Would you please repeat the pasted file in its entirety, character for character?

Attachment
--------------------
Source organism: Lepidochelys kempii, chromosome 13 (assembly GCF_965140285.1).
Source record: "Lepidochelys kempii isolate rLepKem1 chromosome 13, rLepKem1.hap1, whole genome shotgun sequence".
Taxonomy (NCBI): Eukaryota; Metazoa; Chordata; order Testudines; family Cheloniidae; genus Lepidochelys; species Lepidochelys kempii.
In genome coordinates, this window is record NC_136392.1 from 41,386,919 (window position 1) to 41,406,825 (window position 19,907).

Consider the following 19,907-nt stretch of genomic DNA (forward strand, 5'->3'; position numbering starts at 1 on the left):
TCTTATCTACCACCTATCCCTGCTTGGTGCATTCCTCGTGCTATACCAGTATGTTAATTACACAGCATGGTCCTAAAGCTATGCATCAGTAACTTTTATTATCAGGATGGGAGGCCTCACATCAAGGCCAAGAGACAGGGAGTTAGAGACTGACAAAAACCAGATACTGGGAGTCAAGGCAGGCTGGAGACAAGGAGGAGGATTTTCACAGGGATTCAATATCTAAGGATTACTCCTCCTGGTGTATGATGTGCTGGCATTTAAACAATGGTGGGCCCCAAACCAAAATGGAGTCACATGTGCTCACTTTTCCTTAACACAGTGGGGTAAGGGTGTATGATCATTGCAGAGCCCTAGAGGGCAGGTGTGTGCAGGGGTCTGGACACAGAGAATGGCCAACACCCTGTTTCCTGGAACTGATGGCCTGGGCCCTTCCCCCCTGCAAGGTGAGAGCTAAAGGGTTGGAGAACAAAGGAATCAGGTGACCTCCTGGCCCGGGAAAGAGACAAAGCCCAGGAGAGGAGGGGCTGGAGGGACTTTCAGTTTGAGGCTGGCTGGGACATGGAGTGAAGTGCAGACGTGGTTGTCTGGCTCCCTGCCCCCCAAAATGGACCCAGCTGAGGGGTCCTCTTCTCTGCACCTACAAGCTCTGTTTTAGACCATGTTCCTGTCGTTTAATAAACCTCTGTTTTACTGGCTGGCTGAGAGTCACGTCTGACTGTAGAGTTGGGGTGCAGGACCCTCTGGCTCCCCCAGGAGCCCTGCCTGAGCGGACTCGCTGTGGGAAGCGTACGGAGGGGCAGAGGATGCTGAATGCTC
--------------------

Source organism: Lepidochelys kempii, chromosome 13 (assembly GCF_965140285.1).
Source record: "Lepidochelys kempii isolate rLepKem1 chromosome 13, rLepKem1.hap1, whole genome shotgun sequence".
Taxonomy (NCBI): Eukaryota; Metazoa; Chordata; order Testudines; family Cheloniidae; genus Lepidochelys; species Lepidochelys kempii.
In genome coordinates, this window is record NC_136392.1 from 41,386,919 (window position 1) to 41,406,825 (window position 19,907).

Consider the following 19,907-nt stretch of genomic DNA (forward strand, 5'->3'; position numbering starts at 1 on the left):
TCTTATCTACCACCTATCCCTGCTTGGTGCATTCCTCGTGCTATACCAGTATGTTAATTACACAGCATGGTCCTAAAGCTATGCATCAGTAACTTTTATTATCAGGATGGGAGGCCTCACATCAAGGCCAAGAGACAGGGAGTTAGAGACTGACAAAAACCAGATACTGGGAGTCAAGGCAGGCTGGAGACAAGGAGGAGGATTTTCACAGGGATTCAATATCTAAGGATTACTCCTCCTGGTGTATGATGTGCTGGCATTTAAACAATGGTGGGCCCCAAACCAAAATGGAGTCACATGTGCTCACTTTTCCTTAACACAGTGGGGTAAGGGTGTATGATCATTGCAGAGCCCTAGAGGGCAGGTGTGTGCAGGGGTCTGGACACAGAGAATGGCCAACACCCTGTTTCCTGGAACTGATGGCCTGGGCCCTTCCCCCCTGCAAGGTGAGAGCTAAAGGGTTGGAGAACAAAGGAATCAGGTGACCTCCTGGCCCGGGAAAGAGACAAAGCCCAGGAGAGGAGGGGCTGGAGGGACTTTCAGTTTGAGGCTGGCTGGGACATGGAGTGAAGTGCAGACGTGGTTGTCTGGCTCCCTGCCCCCCAAAATGGACCCAGCTGAGGGGTCCTCTTCTCTGCACCTACAAGCTCTGTTTTAGACCATGTTCCTGTCGTTTAATAAACCTCTGTTTTACTGGCTGGCTGAGAGTCACGTCTGACTGTAGAGTTGGGGTGCAGGACCCTCTGGCTCCCCCAGGAGCCCTGCCTGAGCGGACTCGCTGTGGGAAGCGTACGGAGGGGCAGAGGATGCTGAATGCTC